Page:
Microaggression the word microaggression was first used by Chester M Pierce, a professor at Harvard University, in the 1070s to refer to interactions between white people and Black people. They’re usually subtle insults revealing stereotypical assumptions - for example, assuming that someone who is not white doesn’t speak English. “They seem little, but the accumulated effect is really powerful,” Pope says. And whether they’re intentional or not, the impact is the same: “They communicate hostility or negativity.”
Outing involuntary or unwanted disclosure of another person’s sexual orientation, gender identity, or intersex status.
Power the ability to decide who will have access to resources; the capacity to direct or influence the behavior of others, oneself, and/or the course of events.
Prejudice “Everybody has prejudices,” says Pope. These are opinions (often negative) about people or groups of people that aren’t based on actual experiences - instead, they’re frequently rooted in stereotypes.
Privilege the civil rights activist W.E.B.DuBois was among the first people to describe the effects of privilege: when a person lives with certain advantages based on an aspect of their identity such as skin color, gender or sexuality. If you have privilege you might not even be aware of it. For example, you’ve probably heard the term “white privilege” - white people are more likely to get job interviews, loans and even access to better schools than their nonwhite peers.
Pronouns A pronoun is a word that refers to someone or something that is being talked about (like she, it, them, and this). Gender pronouns (like he and hers) specifically refer to people that you are talking about. You can’t always know what pronoun (she/her, he/him, they/theirs) someone uses by looking at them. Asking and correctly using someone’s personal pronoun is one of the most basic ways to show your respect for their gender identity.
Questioning an individual who or time when someone is unsure about or exploring their own sexual orientation or gender identity
Race A Social construction invented and perpetuated by society used to sort and categorize people based on phenotype or observable characteristics or traits. Per the US Census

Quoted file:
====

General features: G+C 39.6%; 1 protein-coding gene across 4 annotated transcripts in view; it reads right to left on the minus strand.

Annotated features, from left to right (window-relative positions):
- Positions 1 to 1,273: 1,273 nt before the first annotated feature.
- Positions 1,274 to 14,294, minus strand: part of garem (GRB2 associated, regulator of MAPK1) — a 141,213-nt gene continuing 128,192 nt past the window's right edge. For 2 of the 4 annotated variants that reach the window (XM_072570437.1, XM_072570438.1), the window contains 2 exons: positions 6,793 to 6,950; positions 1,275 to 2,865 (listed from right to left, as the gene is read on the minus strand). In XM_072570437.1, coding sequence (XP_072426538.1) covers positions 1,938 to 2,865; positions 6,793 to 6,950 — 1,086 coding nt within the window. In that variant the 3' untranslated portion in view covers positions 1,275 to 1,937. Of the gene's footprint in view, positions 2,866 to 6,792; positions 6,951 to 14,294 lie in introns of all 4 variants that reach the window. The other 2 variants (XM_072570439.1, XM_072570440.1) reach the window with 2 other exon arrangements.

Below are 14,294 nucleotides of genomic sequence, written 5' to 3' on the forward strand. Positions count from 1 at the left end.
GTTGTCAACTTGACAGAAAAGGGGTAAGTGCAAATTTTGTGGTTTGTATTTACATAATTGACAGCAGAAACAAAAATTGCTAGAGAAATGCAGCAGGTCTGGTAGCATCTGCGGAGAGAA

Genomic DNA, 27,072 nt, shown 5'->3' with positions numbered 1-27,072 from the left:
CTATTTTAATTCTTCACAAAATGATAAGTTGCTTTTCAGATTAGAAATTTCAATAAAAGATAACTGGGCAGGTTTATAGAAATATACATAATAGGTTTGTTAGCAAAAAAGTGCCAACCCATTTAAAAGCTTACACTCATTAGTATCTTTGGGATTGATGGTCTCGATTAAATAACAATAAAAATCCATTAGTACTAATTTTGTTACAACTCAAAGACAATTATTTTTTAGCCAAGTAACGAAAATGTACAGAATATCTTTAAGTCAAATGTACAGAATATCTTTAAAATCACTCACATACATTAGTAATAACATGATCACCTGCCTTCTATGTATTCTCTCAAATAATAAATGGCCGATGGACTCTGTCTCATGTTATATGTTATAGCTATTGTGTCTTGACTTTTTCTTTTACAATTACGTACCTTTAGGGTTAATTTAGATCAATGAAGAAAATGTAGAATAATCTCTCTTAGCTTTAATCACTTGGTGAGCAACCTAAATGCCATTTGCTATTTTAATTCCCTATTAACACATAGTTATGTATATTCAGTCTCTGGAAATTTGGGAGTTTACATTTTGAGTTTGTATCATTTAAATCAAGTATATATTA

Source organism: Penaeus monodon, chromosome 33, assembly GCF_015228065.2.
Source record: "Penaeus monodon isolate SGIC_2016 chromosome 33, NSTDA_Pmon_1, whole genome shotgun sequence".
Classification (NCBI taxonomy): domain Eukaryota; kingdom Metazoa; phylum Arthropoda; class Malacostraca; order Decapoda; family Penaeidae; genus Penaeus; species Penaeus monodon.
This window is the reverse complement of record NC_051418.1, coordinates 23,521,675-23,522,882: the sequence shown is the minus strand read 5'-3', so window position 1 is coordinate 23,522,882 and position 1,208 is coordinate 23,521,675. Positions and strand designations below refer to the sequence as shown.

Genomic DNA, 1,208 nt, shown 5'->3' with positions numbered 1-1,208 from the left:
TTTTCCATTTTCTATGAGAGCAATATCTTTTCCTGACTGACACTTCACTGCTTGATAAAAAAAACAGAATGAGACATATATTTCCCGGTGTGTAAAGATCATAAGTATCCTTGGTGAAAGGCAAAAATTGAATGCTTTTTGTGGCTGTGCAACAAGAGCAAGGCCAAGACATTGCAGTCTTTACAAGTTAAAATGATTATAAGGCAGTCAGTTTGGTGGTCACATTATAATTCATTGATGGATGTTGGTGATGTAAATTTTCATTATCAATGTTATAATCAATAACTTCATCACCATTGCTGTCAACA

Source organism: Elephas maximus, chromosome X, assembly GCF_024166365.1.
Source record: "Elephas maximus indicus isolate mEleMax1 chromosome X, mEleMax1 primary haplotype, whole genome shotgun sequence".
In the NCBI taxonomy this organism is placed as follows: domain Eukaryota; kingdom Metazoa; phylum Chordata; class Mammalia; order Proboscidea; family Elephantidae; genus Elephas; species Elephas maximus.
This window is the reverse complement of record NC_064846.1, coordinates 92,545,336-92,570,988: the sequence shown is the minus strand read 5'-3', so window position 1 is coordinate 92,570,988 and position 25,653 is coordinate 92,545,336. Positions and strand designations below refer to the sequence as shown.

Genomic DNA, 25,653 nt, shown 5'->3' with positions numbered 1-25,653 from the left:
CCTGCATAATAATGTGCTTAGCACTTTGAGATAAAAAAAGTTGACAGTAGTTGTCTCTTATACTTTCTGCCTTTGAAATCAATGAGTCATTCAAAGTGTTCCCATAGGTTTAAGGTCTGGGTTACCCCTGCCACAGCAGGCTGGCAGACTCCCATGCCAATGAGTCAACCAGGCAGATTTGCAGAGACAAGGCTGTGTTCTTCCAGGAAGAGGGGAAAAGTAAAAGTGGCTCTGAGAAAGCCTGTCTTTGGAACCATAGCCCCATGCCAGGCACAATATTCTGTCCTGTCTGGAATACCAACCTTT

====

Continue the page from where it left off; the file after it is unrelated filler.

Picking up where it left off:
Racial Identity Racial identity, commonly defined as the significance and meaning of race and ethnicity to one’s self-concept (Phinney, 1996; Sellers, Smith, Shelton, Rowley, & Chavous, 1998). An individual’s racial identity is a sense of belonging to a community of people who share a similar, specific heritage.
Racism Economic, political, social, and cultural structures, actions, and beliefs that systematic and perpetuate and unequal distribution of privileges, resources, and power between white people and people of color (Hilliard, 1992).
Recognize Awareness and valuing of racial and ethnic differences as reflected in perspectives, practices, curricula, school cultures, and climate (Kozleski & Waitoller, 2010).
Redistribute Resources, information and power are allocated to ensure that historically marginalized students and their parents/caregivers have access to and participate in decision-making and quality learning opportunities (Kozleski & Waitoller, 2010).
Redress Inequities and marginalizing policies and practices in classrooms, schools or districts are compensated for (Kozleski & Waitoller, 2010)
Reflect Think about race in relationship to policy, practices and learning opportunities (Kozleski & Waitoller, 2010).
Representation Having a presence in educational decision making and in learning material (Mulligan & Kozleski, 2009; Chen et al, 2014).
Self-Awareness The recognition of one’s social identities and the ways in which those identities interact to shape a sense of self and experience (Diane J. Goodman).
Self-Examination Excavating how one's identities inform their understandings of experiences with complex social problems (Tania D. Mitchell).
Sexual Orientation An inherent or immutable enduring emotional, romantic or sexual attraction to other people.
Transgender a gender description for someone who has transitioned (or is transitioning) from living as one gender to another.
Transphobia The fear of, discrimination against, or hatred of trans people, the trans community, or gender ambiguity.
Underrepresented Any individuals who are historically underrepresented in American higher education in terms of: race/ethnicity/nationality, gender, parental education level, socioeconomic status, disability, sexual orientation, gender identity, gender expression, age, or spirituality/religiosity/philosophy.
White Supremacy The conscious or unconscious belief that white people are superior and therefore should be central in society (DiAngelo, 2016).
Whiteness A set of norms or social locations that are historically, socially, politically and culturally produced, and which are intrinsically linked to the privilege and dominance associated with white racial identity (DiAngelo, 2016; Chiariello, 2016). However, because of this dominance, whiteness is not recognized as a racial identity but as normal or natural.